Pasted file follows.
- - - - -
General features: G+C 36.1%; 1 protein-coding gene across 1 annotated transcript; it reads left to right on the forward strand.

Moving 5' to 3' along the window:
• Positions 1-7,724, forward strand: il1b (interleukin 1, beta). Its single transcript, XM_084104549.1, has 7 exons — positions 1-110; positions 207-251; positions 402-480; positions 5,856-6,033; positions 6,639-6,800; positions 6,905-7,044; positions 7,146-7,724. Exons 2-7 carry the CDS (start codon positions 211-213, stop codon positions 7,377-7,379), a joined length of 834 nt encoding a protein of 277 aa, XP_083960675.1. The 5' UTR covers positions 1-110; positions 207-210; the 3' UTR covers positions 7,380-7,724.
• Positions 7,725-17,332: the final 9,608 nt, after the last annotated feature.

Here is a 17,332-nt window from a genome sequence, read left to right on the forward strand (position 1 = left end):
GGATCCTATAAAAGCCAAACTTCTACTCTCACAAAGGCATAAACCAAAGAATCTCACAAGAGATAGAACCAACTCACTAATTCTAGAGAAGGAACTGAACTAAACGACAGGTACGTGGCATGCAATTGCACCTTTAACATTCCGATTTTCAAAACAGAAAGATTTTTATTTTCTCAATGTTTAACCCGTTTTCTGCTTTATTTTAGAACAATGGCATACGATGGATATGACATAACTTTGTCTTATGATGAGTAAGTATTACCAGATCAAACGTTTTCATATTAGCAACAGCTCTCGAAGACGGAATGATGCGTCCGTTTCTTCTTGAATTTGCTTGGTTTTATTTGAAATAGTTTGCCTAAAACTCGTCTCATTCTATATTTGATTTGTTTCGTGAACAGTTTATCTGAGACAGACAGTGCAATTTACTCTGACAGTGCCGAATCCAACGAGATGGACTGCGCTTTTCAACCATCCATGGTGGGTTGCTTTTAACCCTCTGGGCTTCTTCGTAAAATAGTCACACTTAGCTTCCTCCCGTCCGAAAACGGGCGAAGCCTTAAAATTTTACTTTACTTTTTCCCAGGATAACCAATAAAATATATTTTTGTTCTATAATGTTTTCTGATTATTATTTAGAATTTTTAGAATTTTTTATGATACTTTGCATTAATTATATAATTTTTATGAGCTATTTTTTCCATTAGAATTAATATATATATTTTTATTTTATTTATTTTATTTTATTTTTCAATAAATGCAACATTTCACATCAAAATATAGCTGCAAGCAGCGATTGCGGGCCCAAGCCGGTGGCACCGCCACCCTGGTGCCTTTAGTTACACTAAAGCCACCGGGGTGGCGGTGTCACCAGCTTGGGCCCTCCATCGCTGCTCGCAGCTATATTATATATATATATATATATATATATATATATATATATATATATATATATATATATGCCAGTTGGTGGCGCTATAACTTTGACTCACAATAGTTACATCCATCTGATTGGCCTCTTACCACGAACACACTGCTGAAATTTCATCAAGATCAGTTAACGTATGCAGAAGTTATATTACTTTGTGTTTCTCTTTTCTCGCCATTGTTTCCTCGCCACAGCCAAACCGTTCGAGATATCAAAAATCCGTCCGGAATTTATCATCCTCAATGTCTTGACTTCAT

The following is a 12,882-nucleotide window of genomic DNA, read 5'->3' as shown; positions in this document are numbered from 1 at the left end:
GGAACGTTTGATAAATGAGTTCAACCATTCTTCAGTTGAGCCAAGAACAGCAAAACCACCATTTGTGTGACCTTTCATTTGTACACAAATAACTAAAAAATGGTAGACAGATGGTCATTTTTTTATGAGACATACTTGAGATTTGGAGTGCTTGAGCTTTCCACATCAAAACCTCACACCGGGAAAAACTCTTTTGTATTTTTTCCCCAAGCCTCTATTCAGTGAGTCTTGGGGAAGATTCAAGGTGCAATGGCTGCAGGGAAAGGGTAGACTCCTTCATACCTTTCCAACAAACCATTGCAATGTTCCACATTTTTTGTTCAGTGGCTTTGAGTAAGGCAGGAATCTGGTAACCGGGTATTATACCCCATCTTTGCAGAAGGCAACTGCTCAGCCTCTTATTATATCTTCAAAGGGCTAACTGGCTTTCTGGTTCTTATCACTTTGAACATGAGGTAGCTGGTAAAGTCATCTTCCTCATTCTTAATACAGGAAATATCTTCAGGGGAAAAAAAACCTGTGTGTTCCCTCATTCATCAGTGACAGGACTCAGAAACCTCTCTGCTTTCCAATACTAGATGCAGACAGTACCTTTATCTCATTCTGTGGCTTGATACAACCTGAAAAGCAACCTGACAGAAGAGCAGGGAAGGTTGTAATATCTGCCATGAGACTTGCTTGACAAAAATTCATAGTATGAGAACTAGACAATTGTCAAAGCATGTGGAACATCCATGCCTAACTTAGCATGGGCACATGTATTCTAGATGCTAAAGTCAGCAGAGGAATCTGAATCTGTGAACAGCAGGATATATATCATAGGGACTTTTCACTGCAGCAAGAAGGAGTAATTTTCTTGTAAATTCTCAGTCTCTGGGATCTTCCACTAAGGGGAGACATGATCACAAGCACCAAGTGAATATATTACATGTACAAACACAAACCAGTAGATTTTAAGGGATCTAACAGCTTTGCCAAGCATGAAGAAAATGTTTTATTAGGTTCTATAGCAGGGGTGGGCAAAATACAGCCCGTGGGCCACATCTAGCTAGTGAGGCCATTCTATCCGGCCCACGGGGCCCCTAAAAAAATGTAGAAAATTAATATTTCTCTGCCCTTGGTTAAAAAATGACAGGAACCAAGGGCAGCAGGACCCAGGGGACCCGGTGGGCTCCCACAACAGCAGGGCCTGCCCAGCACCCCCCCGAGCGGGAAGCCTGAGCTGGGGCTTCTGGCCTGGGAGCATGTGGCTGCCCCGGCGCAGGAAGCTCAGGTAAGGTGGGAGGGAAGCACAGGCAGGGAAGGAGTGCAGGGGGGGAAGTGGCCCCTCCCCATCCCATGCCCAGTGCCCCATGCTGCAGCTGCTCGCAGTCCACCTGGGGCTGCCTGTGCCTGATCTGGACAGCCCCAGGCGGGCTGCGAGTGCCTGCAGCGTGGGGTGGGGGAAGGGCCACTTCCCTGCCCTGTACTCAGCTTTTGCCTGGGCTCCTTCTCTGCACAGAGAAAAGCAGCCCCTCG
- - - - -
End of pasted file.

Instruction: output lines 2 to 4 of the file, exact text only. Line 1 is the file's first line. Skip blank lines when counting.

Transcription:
Moving 5' to 3' along the window:
• Positions 1-7,724, forward strand: il1b (interleukin 1, beta). Its single transcript, XM_084104549.1, has 7 exons — positions 1-110; positions 207-251; positions 402-480; positions 5,856-6,033; positions 6,639-6,800; positions 6,905-7,044; positions 7,146-7,724. Exons 2-7 carry the CDS (start codon positions 211-213, stop codon positions 7,377-7,379), a joined length of 834 nt encoding a protein of 277 aa, XP_083960675.1. The 5' UTR covers positions 1-110; positions 207-210; the 3' UTR covers positions 7,380-7,724.
• Positions 7,725-17,332: the final 9,608 nt, after the last annotated feature.